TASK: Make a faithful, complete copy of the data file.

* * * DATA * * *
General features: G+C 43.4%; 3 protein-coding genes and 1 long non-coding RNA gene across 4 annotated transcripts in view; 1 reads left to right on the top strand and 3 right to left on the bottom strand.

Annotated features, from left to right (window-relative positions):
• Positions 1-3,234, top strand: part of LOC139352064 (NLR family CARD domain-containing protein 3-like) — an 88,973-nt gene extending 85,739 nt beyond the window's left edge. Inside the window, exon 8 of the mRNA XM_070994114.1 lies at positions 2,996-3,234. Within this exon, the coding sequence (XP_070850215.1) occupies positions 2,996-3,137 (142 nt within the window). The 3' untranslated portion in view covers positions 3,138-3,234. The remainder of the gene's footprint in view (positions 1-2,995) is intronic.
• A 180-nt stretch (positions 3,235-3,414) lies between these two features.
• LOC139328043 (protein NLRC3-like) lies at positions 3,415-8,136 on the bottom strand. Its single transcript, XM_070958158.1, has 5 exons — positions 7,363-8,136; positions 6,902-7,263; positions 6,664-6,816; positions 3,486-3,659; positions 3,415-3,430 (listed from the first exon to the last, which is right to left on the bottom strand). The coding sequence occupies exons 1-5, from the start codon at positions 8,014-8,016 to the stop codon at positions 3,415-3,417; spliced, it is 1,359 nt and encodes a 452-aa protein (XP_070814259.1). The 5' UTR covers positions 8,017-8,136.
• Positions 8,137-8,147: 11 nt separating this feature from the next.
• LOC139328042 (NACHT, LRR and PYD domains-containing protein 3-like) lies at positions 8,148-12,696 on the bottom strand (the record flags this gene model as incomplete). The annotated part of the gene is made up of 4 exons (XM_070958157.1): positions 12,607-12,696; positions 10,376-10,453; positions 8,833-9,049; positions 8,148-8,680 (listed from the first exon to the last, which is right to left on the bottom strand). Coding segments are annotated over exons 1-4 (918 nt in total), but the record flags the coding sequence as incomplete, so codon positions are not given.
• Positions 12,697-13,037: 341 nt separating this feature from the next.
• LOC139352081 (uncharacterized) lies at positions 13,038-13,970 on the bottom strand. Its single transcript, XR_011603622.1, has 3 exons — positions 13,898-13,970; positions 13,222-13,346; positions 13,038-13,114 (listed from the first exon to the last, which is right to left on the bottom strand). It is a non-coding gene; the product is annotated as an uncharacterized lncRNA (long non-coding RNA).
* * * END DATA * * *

General features: G+C 43.4%; 3 protein-coding genes and 1 long non-coding RNA gene across 4 annotated transcripts in view; 1 reads left to right on the top strand and 3 right to left on the bottom strand.

Annotated features, from left to right (window-relative positions):
• Positions 1-3,234, top strand: part of LOC139352064 (NLR family CARD domain-containing protein 3-like) — an 88,973-nt gene extending 85,739 nt beyond the window's left edge. Inside the window, exon 8 of the mRNA XM_070994114.1 lies at positions 2,996-3,234. Within this exon, the coding sequence (XP_070850215.1) occupies positions 2,996-3,137 (142 nt within the window). The 3' untranslated portion in view covers positions 3,138-3,234. The remainder of the gene's footprint in view (positions 1-2,995) is intronic.
• A 180-nt stretch (positions 3,235-3,414) lies between these two features.
• LOC139328043 (protein NLRC3-like) lies at positions 3,415-8,136 on the bottom strand. Its single transcript, XM_070958158.1, has 5 exons — positions 7,363-8,136; positions 6,902-7,263; positions 6,664-6,816; positions 3,486-3,659; positions 3,415-3,430 (listed from the first exon to the last, which is right to left on the bottom strand). The coding sequence occupies exons 1-5, from the start codon at positions 8,014-8,016 to the stop codon at positions 3,415-3,417; spliced, it is 1,359 nt and encodes a 452-aa protein (XP_070814259.1). The 5' UTR covers positions 8,017-8,136.
• Positions 8,137-8,147: 11 nt separating this feature from the next.
• LOC139328042 (NACHT, LRR and PYD domains-containing protein 3-like) lies at positions 8,148-12,696 on the bottom strand (the record flags this gene model as incomplete). The annotated part of the gene is made up of 4 exons (XM_070958157.1): positions 12,607-12,696; positions 10,376-10,453; positions 8,833-9,049; positions 8,148-8,680 (listed from the first exon to the last, which is right to left on the bottom strand). Coding segments are annotated over exons 1-4 (918 nt in total), but the record flags the coding sequence as incomplete, so codon positions are not given.
• Positions 12,697-13,037: 341 nt separating this feature from the next.
• LOC139352081 (uncharacterized) lies at positions 13,038-13,970 on the bottom strand. Its single transcript, XR_011603622.1, has 3 exons — positions 13,898-13,970; positions 13,222-13,346; positions 13,038-13,114 (listed from the first exon to the last, which is right to left on the bottom strand). It is a non-coding gene; the product is annotated as an uncharacterized lncRNA (long non-coding RNA).